Aging & Health A to Z
Basic Facts & Information
What is Cancer?
When cells grow normally in your body, they divide into exact copies of themselves. When there are enough cells needed for a particular part of the body, the cells stop multiplying.
But sometimes cells grow abnormally. Often, this isn’t dangerous, and the cells grow into a clump of cells known as a benign tumor (much like a wart). These benign tumors grow slowly. Often they can be easily removed surgically, or simply ignored.
But at other times, cells start to grow in a completely “out-of-control” way, invading other parts of the body. This type of abnormal cell growth is called cancer. Many cancer cells together form a clump or mass called a malignant tumor. Other cancers, such as leukemia —a cancer of the bone marrow and blood—do not form tumors. Cancer can spread from its original location to another part of the body. This is called metastatic cancer.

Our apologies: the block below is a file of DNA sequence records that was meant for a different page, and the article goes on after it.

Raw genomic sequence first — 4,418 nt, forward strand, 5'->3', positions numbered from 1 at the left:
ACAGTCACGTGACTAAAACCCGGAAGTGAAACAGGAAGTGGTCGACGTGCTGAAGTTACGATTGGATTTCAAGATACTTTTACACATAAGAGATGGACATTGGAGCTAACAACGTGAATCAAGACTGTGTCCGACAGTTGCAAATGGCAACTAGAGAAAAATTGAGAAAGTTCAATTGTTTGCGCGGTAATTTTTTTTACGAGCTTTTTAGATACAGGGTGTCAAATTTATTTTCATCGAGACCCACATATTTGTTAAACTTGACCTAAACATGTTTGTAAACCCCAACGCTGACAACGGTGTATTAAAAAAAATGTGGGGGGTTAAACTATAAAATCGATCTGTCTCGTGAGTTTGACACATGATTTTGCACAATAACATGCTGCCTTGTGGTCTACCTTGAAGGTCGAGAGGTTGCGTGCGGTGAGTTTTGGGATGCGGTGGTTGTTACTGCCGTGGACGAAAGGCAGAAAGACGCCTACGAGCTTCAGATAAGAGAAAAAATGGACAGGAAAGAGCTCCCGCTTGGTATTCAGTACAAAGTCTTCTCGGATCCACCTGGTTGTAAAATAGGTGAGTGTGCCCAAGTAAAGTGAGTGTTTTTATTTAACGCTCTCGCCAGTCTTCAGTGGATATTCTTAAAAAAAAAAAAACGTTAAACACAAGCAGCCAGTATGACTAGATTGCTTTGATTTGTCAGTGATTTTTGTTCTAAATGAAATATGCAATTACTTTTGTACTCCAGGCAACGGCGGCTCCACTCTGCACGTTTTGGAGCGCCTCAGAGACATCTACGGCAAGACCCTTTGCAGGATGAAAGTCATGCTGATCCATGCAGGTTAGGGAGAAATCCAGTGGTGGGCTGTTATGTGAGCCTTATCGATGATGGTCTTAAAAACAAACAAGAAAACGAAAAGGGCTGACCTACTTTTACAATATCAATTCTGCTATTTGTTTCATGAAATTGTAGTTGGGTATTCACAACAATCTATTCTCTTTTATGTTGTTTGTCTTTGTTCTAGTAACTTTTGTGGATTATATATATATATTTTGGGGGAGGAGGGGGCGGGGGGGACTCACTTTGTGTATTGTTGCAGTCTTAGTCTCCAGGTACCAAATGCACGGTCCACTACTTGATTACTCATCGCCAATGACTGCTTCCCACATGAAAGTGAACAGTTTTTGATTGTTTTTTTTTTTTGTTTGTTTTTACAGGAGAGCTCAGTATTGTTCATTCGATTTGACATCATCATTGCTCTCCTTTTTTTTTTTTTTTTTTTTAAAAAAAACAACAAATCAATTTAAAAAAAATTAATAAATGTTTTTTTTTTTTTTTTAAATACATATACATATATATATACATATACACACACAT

Although our bodies have ways of detecting and repairing abnormal cells, these processes often don’t work as well when we get older. Our immune systems, which normally destroy old, damaged, or abnormal cells, are also less effective as we age. For these reasons, cancer is primarily a disease of older adults. In the US, half of all cancers occur in people over the age of 65.
The medical study of cancer and its treatment is called oncology. Physicians who specialize in cancer are known as oncologists.
How Common is Cancer?
Half of all men and one-third of all women in the US will be diagnosed with cancer sometime during their lifetimes. After heart disease, it is the leading cause of death in the US. The most common cancers are lung cancer, colon cancer, breast cancer (for women), and prostate cancer (for men).
In the last few years, there has been a decline in cancer deaths for both men and women. The overall rate of new cancer diagnoses has also decreased annually. This promising sign is due to improvements in cancer prevention, detection, and treatment.
Updated: March 2012
Posted: March 2012